Dijon Ketchup

Dijon, FRANCE //  Friday November 19, 2010

“But we would eat Kraft Dinner. Of course we would, we’d just eat more. And buy really expensive ketchups with it. That’s right, all the fanciest Dijon ketchups! – “If I Had a Million Dollars” by The Barenaked Ladies

I find it very appropriate that while I type this blog entry on my trip to Dijon for my medical exam, I am sitting in my bed, home sick with possibly the flu or a nasty bout of the cold…

I didn’t spend much time in Dijon; most of it was spent at the French Immigration and Integration Office (OFII) where the medical exam took place. No, I don’t have any plans to immigrate to France, but in order for the French government to validate my worker’s visa (which would allow me to freely leave and re-enter France), I had to pass the medical examination. The visit went a lot smoother than I had imagined: I took an x-ray of my chest, and then I met with a nurse who told me it was impossible for me to weigh 115 until I realized she was thinking in kilos and not pounds! Finally, I met with the Immigration Officer who stamped my way to freedom!!

With my x-ray in tow (yes, I got to keep it, not sure what I’ll do with a giant 43 x 35 cm x-ray of my chest) I explored the many sights and smells of Dijon…

When one thinks of Dijon, perhaps the first thing that comes to mind is mustard. Despite popular belief, most Dijon mustard is actually manufactured outside of Dijon. Furthermore, most of the mustard seed used in the production of Dijon mustard is imported – from where? Believe it or not, most of the imported mustard seed comes from Canada! Who would have thunk? They might as well call it Canada mustard!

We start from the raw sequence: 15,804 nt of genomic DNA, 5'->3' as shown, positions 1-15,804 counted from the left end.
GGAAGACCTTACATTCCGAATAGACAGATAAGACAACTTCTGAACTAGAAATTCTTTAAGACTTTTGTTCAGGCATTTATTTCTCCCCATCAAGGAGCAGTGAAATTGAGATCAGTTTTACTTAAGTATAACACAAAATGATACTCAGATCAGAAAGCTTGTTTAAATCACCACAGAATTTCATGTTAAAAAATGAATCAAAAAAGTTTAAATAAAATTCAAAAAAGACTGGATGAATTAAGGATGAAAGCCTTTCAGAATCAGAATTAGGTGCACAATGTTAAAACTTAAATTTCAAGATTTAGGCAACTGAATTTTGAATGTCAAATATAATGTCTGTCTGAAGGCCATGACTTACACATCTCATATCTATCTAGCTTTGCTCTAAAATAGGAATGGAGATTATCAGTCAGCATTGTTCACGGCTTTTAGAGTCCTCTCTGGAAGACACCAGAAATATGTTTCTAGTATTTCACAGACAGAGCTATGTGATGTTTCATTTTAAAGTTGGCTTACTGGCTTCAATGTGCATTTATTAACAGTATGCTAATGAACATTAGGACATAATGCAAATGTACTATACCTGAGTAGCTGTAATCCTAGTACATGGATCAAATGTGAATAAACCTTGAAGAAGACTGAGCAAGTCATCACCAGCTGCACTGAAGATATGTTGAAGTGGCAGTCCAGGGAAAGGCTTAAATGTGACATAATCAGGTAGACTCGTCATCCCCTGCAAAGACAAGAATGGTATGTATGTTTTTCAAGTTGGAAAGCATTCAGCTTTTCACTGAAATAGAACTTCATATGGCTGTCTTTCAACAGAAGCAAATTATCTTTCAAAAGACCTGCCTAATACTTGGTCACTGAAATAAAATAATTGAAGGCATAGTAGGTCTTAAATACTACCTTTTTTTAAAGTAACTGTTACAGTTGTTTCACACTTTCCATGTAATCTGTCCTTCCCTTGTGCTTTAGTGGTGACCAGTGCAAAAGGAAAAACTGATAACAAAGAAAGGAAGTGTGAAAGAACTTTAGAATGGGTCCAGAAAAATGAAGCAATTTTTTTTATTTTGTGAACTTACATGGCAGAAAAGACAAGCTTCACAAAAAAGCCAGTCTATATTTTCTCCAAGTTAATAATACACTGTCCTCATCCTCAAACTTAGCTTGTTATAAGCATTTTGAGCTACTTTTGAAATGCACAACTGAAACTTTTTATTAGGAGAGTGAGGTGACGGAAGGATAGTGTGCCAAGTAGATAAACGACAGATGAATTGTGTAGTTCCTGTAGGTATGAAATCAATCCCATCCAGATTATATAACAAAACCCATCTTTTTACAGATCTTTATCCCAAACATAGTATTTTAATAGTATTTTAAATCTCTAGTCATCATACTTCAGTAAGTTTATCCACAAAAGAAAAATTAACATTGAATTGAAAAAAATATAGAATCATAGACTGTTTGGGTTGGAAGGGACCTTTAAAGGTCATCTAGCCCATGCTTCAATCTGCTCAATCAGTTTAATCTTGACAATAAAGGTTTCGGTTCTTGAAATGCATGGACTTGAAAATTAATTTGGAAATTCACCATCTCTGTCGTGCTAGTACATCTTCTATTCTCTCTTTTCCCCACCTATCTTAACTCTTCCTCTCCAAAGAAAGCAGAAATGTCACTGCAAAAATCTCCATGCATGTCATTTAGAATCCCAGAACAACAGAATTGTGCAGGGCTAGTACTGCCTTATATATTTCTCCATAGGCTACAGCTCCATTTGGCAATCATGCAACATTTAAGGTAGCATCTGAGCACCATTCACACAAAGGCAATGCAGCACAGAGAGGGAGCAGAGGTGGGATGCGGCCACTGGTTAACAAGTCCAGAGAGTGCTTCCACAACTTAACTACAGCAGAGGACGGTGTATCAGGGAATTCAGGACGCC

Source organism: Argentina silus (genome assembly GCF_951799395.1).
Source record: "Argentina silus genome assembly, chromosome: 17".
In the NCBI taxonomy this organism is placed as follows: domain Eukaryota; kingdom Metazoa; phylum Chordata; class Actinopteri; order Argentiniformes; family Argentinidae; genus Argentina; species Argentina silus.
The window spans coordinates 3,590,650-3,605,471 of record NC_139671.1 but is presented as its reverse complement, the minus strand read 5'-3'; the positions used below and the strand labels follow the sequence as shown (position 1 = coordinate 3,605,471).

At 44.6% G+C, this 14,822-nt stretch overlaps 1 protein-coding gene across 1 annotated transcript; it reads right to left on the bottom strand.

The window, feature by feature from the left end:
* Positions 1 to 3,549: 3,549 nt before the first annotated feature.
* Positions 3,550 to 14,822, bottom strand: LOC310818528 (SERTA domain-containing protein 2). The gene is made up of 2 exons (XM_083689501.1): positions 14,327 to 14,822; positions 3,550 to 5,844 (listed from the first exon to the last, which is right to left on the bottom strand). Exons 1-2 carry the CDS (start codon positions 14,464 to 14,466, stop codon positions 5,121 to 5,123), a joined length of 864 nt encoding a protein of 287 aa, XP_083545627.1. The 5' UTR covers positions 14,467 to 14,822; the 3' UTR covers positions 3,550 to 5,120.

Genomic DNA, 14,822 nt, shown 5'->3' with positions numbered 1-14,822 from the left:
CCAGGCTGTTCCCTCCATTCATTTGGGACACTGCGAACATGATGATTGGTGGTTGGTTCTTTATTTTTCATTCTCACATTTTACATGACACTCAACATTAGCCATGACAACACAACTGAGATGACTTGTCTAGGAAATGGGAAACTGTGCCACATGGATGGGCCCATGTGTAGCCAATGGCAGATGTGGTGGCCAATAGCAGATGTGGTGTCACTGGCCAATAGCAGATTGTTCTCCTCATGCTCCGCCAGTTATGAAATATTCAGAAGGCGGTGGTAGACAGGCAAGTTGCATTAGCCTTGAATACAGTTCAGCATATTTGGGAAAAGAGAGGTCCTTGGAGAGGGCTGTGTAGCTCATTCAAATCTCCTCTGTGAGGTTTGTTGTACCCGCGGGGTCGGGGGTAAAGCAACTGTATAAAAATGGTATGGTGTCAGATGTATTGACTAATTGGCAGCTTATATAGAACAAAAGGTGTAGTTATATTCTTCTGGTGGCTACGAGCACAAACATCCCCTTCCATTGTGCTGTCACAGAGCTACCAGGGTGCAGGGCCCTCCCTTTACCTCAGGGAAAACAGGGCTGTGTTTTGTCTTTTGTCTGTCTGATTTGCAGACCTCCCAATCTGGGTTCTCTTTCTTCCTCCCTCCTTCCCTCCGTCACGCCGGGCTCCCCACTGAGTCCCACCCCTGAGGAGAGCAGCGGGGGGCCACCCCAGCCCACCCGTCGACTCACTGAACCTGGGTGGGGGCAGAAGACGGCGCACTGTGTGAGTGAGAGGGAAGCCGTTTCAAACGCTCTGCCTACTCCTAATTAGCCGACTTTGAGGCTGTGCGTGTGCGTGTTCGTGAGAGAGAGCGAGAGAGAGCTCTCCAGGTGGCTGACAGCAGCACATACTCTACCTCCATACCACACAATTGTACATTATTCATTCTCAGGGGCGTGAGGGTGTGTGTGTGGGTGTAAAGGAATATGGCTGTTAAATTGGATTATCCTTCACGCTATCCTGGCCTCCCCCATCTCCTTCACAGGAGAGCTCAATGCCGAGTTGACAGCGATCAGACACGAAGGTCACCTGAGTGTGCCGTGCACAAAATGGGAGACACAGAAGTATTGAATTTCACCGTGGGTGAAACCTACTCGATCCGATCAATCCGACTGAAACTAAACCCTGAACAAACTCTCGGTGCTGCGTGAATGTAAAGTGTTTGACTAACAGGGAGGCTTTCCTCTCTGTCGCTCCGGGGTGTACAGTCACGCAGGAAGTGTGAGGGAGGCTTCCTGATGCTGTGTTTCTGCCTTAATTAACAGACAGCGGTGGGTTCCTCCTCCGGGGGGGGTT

No Ketchup here, just Dijon mustard!

Strolling down the streets of downtown Dijon the first thing that one notices are the toits bourguinons – rooftops decorated in colourful terracotta tiles arranged in various patterns. Other examples of Dijon’s rich architecture include the historic timber-framed buildings, and the many churches, notably, the Notre-Dame de Dijon. This 13th century church is home to the famous chouette, a sculpted owl located on one of the church’s exterior walls. The Dijonnais (and everyone else for that matter) are superstitious and believe it is good luck to rub the owl with your left hand while making a wish. Be careful though, because if you walk towards the small dragon carving after making your wish, he’ll steal it!

la Chouette

Towards the end of the day, I enjoyed a delicious warm cup of hot chocolate from La Maison Millière, which is located just across from the Notre-Dame church. Due to the medical visit, I didn’t have as much time as I would have liked to explore Dijon, but I definitely did not go home disappointed… I wished upon the lucky owl, took home generous-sized perfume samples from Hermès (not that I wear expensive perfume, but who doesn’t love free stuff??), bought some Dijon mustard (obviously!) and most importantly, added another souvenir spoon to my growing collection!

Chocolat chaud


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